Addressing Mold, Bacteria, Lead Dust, and Asbestos

After a weather emergency it is important to dry out your home quickly to avoid mold and bacteria. Discard water damaged items. Disinfect surfaces and materials with unscented bleach and water. Never mix household cleaners and wash hands after cleaning. Call 800-458-1158 if you need advice about lead dust or asbestos.

Avoid Bacteria and Mold

Bacteria and mold can grow quickly after a flood because the high humidity and moist materials provide the ideal environment. Contact with air or water containing mold and bacteria can become a health hazard in your home and may make you sick.

The quicker you can dry things out, the better; preferably within 2-3 days. If the home is not dried out properly, a musty odor, which signifies the growth of bacteria and mold, can remain long after the flood.

Active mold growth can be directly observed or smelled so there is no need for testing. All mold can be a health hazard so there is no need to know what type of mold is growing in your home. Get more information from Mold and Your Home: What You Need to Know.

Get Rid of Water-damaged Items

Water-soaked items grow mold and bacteria. Remove and discard water-damaged items and materials and dry out your home quickly and thoroughly. This includes items that cannot be easily cleaned in a washing machine, even those with sentimental value. In general, do not try to save wet items that absorbed water, such as:

  • Carpet, padding, and rugs
  • Computers, air conditioning units, and appliances with fans housed in moldy rooms
  • Papers and books
  • Fiberboard and insulation
  • Disposable heating or cooling filters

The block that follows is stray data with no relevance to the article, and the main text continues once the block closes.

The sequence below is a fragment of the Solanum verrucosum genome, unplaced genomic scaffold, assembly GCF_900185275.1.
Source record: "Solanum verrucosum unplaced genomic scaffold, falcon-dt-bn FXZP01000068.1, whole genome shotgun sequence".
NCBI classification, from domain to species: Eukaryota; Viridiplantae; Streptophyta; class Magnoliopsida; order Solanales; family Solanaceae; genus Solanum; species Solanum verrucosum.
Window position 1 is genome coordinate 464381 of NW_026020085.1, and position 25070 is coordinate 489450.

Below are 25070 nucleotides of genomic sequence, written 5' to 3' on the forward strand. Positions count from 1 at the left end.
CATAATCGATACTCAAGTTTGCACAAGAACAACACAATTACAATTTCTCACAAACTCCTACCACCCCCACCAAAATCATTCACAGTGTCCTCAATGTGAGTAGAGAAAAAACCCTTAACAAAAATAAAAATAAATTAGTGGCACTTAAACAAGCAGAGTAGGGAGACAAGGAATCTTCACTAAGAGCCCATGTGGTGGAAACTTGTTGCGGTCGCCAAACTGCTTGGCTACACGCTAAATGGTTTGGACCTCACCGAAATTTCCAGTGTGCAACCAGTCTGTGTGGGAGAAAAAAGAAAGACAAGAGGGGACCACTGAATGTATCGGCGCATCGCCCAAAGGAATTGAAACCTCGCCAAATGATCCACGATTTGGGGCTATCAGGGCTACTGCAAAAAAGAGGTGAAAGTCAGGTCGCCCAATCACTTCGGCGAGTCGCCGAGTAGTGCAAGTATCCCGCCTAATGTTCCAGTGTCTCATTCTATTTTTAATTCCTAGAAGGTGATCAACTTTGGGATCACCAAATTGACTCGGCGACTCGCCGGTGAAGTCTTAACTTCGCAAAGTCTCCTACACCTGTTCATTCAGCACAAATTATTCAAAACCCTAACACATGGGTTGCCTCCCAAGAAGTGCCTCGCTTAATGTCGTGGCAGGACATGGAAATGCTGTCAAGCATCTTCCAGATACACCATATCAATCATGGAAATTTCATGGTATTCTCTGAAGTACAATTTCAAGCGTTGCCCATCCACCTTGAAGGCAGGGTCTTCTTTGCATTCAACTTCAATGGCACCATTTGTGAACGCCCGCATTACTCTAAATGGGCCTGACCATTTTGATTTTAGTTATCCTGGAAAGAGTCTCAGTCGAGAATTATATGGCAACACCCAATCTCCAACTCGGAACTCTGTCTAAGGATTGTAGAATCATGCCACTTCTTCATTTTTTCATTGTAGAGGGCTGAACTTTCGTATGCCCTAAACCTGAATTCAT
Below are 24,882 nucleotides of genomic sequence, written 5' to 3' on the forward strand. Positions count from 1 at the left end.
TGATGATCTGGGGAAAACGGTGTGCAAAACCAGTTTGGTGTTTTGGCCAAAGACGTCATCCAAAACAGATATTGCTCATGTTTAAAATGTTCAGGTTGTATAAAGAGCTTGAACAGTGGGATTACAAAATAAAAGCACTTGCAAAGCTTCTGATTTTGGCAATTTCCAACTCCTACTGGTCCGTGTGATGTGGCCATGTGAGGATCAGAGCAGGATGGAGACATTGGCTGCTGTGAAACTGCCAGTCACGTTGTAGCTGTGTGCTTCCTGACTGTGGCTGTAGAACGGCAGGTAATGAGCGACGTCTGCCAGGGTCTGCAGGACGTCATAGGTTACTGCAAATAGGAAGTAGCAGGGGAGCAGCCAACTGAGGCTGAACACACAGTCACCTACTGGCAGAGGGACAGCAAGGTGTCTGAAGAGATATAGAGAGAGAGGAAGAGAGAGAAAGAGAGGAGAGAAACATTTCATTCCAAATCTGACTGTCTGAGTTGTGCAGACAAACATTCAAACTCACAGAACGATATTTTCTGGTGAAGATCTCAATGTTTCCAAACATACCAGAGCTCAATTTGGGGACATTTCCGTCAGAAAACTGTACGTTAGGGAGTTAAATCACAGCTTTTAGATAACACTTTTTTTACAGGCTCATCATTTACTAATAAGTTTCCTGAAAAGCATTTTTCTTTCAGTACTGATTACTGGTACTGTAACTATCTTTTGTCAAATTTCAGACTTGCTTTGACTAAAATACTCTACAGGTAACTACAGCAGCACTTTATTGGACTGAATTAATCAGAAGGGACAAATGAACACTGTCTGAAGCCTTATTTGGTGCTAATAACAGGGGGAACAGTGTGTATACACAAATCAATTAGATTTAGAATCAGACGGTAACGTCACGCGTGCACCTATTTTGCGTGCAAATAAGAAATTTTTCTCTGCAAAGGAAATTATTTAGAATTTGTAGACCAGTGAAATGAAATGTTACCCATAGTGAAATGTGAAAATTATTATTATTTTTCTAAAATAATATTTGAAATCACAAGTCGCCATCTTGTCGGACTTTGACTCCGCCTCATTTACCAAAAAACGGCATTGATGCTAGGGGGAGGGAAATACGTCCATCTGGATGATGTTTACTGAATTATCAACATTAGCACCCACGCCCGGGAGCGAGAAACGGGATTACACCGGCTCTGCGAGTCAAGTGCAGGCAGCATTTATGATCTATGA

Most hard and non-porous surfaces and materials can be cleaned.

Promptly Clean Soaked Items

  • Wash walls, floors, closets, shelves, and any hard surfaces with soap and water. Then disinfect with a mixture of 1 cup of liquid unscented chlorine bleach in 5 gallons of water.
  • Wash linens and clothing in hot water and dry larger items outdoors in the sun.
  • Clean heating and air conditioning ducts that have been flooded.
  • Bring in fresh air by opening windows and doors, or using fans.
  • Cleaners, disinfectants, and sanitizers contain substances that could be irritating to your skin or respiratory system, or could cause other problems. Read and follow label instructions. Health effects can be caused by improper use.

Never Mix Household Cleaners and Wash Your Hands

Check labels for warnings and directions. Mixing certain products like those containing ammonia and chlorine can produce dangerous, toxic fumes.

Remember to always wash your hands with soap and water after cleaning, especially before preparing or eating food. If you do not have clean running water, use hand sanitizer or water that has been boiled and cooled, or otherwise disinfected, before preparing or eating food. Get more information from What Homeowners Need to Know about Fuel Oil Spills and Flooding.

Lead Dust and Asbestos

If you are concerned about lead or asbestos, you can contact the NYS Department of Health for advice at 518-402-7530 or 800-458-1158 before you remove walls, floors, ceilings, and piping. You might come in contact with lead or asbestos from old paint, plaster, or pipe wrap. When disturbed, lead dust or asbestos fibers can spread around your home.

Older homes may contain layers of lead-based paint. The lead dust can be released during remodeling and can pose a risk to children and adults. Asbestos was used in building materials because it is strong and heat resistant. However, long-term exposure to asbestos can cause lung cancer and mesothelioma (cancer of the chest and abdominal lining).